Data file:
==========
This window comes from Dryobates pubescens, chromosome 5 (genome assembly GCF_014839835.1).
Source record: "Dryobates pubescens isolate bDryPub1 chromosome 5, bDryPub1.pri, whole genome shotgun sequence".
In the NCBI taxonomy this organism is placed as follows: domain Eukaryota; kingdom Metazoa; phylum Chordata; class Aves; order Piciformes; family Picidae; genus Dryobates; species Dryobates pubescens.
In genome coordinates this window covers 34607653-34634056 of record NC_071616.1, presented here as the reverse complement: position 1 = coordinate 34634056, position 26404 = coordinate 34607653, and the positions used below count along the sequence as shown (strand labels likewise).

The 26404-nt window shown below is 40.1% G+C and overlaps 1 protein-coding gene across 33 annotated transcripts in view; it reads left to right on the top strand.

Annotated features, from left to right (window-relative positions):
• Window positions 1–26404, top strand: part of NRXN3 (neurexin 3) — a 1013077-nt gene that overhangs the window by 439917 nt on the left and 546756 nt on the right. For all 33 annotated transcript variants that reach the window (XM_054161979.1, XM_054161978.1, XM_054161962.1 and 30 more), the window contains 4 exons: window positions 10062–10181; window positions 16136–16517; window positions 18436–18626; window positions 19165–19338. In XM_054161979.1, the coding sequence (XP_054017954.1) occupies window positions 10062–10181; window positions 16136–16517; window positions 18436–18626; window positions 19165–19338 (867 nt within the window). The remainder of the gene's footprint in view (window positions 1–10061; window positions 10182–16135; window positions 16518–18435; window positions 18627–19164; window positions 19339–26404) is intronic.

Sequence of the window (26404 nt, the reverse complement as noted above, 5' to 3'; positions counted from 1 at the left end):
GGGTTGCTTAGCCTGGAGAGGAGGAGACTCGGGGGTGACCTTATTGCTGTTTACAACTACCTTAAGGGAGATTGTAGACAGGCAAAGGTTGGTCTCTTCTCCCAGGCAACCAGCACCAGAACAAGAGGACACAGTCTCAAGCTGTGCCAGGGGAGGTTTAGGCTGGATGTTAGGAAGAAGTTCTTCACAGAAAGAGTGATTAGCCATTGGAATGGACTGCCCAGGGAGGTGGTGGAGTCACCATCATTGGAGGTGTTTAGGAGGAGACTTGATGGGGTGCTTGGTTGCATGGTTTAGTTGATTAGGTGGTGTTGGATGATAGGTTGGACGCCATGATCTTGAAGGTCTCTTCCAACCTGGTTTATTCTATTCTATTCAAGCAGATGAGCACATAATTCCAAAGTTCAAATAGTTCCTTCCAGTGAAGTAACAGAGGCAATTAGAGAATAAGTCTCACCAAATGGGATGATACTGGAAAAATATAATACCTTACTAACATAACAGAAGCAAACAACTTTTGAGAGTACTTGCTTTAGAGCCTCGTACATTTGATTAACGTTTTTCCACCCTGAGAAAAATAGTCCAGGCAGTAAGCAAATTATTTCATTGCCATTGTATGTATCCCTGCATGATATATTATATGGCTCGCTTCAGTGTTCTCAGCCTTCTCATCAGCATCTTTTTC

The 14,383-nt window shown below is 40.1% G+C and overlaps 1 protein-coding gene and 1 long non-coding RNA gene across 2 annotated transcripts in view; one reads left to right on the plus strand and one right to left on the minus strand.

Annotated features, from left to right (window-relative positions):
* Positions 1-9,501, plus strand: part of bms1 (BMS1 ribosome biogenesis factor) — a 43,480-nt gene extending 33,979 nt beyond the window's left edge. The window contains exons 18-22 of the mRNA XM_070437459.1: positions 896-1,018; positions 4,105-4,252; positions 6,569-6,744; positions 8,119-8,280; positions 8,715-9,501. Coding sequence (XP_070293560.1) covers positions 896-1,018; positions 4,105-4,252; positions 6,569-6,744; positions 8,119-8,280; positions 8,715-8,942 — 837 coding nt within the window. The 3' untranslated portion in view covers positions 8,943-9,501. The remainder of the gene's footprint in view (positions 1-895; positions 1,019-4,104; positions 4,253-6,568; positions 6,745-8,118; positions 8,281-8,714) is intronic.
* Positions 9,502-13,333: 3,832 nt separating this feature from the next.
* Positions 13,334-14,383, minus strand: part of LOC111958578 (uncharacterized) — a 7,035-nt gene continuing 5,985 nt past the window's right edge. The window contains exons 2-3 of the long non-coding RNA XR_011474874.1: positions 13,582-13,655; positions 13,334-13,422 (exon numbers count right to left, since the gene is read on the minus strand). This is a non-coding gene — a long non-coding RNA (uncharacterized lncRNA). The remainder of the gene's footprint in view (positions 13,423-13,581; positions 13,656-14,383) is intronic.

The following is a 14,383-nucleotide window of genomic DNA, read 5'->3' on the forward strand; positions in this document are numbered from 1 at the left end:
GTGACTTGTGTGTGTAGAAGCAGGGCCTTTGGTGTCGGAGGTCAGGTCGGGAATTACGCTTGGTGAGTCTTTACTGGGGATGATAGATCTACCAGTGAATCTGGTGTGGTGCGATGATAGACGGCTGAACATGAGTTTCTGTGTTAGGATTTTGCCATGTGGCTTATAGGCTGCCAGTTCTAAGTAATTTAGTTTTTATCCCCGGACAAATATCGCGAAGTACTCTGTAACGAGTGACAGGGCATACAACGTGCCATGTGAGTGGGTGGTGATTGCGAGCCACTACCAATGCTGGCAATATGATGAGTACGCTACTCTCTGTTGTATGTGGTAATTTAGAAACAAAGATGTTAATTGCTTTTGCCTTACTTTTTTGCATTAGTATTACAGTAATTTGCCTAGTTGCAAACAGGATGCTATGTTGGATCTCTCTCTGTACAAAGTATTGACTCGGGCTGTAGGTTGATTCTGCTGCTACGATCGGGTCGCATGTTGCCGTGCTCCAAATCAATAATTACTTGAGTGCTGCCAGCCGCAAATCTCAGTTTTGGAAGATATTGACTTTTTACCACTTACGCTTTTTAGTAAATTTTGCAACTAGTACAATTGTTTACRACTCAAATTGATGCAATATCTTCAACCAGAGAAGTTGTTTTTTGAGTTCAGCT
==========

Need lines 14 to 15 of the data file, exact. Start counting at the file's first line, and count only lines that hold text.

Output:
* Positions 13,334-14,383, minus strand: part of LOC111958578 (uncharacterized) — a 7,035-nt gene continuing 5,985 nt past the window's right edge. The window contains exons 2-3 of the long non-coding RNA XR_011474874.1: positions 13,582-13,655; positions 13,334-13,422 (exon numbers count right to left, since the gene is read on the minus strand). This is a non-coding gene — a long non-coding RNA (uncharacterized lncRNA). The remainder of the gene's footprint in view (positions 13,423-13,581; positions 13,656-14,383) is intronic.

The following is a 14,383-nucleotide window of genomic DNA, read 5'->3' on the forward strand; positions in this document are numbered from 1 at the left end: